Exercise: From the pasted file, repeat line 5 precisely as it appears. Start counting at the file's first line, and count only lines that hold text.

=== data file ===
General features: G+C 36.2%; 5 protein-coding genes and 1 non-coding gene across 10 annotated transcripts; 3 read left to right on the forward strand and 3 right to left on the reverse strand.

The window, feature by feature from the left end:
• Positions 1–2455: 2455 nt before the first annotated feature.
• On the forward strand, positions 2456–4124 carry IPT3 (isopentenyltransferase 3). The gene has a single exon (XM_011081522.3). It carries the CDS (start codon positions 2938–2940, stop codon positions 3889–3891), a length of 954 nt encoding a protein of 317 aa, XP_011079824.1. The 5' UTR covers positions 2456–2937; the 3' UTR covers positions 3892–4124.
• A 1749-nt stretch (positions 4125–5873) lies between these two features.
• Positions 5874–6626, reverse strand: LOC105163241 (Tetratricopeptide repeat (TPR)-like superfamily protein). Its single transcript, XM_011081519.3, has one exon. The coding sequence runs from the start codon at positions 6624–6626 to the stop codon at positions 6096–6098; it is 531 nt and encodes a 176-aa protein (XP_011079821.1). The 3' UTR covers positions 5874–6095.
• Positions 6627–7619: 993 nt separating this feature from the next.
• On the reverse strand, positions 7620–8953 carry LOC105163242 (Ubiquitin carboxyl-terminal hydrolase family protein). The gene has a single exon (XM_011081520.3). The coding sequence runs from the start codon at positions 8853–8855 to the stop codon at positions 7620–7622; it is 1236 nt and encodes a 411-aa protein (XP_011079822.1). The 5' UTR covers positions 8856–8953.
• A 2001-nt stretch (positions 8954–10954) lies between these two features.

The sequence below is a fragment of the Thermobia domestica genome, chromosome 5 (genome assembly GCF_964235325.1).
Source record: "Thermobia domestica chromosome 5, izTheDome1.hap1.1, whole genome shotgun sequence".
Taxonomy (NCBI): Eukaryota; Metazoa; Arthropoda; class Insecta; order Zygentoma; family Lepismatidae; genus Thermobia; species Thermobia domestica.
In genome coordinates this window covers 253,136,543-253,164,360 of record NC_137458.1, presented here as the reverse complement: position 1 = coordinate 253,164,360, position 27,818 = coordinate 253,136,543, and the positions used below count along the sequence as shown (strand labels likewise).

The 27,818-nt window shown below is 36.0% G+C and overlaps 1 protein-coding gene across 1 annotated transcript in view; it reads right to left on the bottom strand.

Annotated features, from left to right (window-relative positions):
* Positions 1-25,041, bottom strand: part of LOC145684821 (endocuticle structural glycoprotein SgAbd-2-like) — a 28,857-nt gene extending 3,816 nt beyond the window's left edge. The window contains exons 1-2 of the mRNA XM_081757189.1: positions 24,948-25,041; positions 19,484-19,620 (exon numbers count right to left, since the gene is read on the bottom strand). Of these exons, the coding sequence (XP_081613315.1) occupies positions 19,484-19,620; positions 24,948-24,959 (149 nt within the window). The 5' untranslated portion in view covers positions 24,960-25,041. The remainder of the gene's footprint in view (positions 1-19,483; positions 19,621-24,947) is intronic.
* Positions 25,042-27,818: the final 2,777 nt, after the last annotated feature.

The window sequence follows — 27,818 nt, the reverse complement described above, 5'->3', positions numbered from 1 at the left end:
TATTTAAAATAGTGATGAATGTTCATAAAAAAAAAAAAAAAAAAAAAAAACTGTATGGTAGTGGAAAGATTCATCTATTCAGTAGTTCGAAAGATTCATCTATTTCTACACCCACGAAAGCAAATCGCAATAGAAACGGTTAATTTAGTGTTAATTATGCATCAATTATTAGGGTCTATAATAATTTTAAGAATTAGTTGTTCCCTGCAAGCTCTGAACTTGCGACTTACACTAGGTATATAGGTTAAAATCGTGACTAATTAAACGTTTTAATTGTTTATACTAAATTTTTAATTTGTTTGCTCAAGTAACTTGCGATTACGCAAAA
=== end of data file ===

• A 1749-nt stretch (positions 4125–5873) lies between these two features.